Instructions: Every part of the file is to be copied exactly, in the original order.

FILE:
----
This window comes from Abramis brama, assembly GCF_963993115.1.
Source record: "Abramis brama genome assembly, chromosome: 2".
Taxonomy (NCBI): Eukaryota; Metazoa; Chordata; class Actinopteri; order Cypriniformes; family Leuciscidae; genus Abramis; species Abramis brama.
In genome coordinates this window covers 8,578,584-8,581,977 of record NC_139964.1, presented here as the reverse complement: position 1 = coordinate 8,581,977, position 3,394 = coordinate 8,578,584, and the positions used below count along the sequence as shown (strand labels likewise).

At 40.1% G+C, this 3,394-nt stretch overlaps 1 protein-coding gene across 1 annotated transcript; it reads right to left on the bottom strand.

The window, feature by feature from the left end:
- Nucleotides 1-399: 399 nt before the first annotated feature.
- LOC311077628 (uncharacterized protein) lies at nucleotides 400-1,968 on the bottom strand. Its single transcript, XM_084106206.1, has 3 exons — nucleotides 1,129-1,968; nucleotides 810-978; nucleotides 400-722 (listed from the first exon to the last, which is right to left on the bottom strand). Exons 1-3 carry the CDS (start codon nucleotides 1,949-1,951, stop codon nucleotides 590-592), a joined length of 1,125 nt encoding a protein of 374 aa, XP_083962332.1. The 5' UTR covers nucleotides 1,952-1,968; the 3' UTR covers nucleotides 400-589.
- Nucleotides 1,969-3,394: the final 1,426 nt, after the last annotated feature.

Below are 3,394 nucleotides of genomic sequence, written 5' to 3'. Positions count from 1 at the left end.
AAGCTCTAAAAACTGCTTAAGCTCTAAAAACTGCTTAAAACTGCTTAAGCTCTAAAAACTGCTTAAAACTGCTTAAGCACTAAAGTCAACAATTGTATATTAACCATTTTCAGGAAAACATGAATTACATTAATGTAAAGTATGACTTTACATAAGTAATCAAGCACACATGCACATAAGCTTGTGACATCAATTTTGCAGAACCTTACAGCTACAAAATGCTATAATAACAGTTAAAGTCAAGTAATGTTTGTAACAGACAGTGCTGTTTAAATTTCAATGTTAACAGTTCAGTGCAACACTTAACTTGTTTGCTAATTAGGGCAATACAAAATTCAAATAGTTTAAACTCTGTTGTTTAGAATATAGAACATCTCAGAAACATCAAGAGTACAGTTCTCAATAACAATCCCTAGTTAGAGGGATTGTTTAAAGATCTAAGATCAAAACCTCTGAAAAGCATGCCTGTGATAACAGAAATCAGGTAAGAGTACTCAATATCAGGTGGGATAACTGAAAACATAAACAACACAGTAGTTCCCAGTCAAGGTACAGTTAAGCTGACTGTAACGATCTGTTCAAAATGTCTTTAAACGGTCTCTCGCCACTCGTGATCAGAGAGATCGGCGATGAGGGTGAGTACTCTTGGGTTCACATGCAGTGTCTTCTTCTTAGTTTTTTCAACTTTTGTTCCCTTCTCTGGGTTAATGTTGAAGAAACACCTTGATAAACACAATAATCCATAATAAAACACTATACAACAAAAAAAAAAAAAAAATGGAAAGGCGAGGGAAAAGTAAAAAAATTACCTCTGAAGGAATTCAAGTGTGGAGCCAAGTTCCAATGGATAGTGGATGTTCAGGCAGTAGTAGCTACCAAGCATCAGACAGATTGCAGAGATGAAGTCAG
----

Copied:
This window comes from Abramis brama, assembly GCF_963993115.1.
Source record: "Abramis brama genome assembly, chromosome: 2".
Taxonomy (NCBI): Eukaryota; Metazoa; Chordata; class Actinopteri; order Cypriniformes; family Leuciscidae; genus Abramis; species Abramis brama.
In genome coordinates this window covers 8,578,584-8,581,977 of record NC_139964.1, presented here as the reverse complement: position 1 = coordinate 8,581,977, position 3,394 = coordinate 8,578,584, and the positions used below count along the sequence as shown (strand labels likewise).

At 40.1% G+C, this 3,394-nt stretch overlaps 1 protein-coding gene across 1 annotated transcript; it reads right to left on the bottom strand.

The window, feature by feature from the left end:
- Nucleotides 1-399: 399 nt before the first annotated feature.
- LOC311077628 (uncharacterized protein) lies at nucleotides 400-1,968 on the bottom strand. Its single transcript, XM_084106206.1, has 3 exons — nucleotides 1,129-1,968; nucleotides 810-978; nucleotides 400-722 (listed from the first exon to the last, which is right to left on the bottom strand). Exons 1-3 carry the CDS (start codon nucleotides 1,949-1,951, stop codon nucleotides 590-592), a joined length of 1,125 nt encoding a protein of 374 aa, XP_083962332.1. The 5' UTR covers nucleotides 1,952-1,968; the 3' UTR covers nucleotides 400-589.
- Nucleotides 1,969-3,394: the final 1,426 nt, after the last annotated feature.

Below are 3,394 nucleotides of genomic sequence, written 5' to 3'. Positions count from 1 at the left end.
AAGCTCTAAAAACTGCTTAAGCTCTAAAAACTGCTTAAAACTGCTTAAGCTCTAAAAACTGCTTAAAACTGCTTAAGCACTAAAGTCAACAATTGTATATTAACCATTTTCAGGAAAACATGAATTACATTAATGTAAAGTATGACTTTACATAAGTAATCAAGCACACATGCACATAAGCTTGTGACATCAATTTTGCAGAACCTTACAGCTACAAAATGCTATAATAACAGTTAAAGTCAAGTAATGTTTGTAACAGACAGTGCTGTTTAAATTTCAATGTTAACAGTTCAGTGCAACACTTAACTTGTTTGCTAATTAGGGCAATACAAAATTCAAATAGTTTAAACTCTGTTGTTTAGAATATAGAACATCTCAGAAACATCAAGAGTACAGTTCTCAATAACAATCCCTAGTTAGAGGGATTGTTTAAAGATCTAAGATCAAAACCTCTGAAAAGCATGCCTGTGATAACAGAAATCAGGTAAGAGTACTCAATATCAGGTGGGATAACTGAAAACATAAACAACACAGTAGTTCCCAGTCAAGGTACAGTTAAGCTGACTGTAACGATCTGTTCAAAATGTCTTTAAACGGTCTCTCGCCACTCGTGATCAGAGAGATCGGCGATGAGGGTGAGTACTCTTGGGTTCACATGCAGTGTCTTCTTCTTAGTTTTTTCAACTTTTGTTCCCTTCTCTGGGTTAATGTTGAAGAAACACCTTGATAAACACAATAATCCATAATAAAACACTATACAACAAAAAAAAAAAAAAAATGGAAAGGCGAGGGAAAAGTAAAAAAATTACCTCTGAAGGAATTCAAGTGTGGAGCCAAGTTCCAATGGATAGTGGATGTTCAGGCAGTAGTAGCTACCAAGCATCAGACAGATTGCAGAGATGAAGTCAG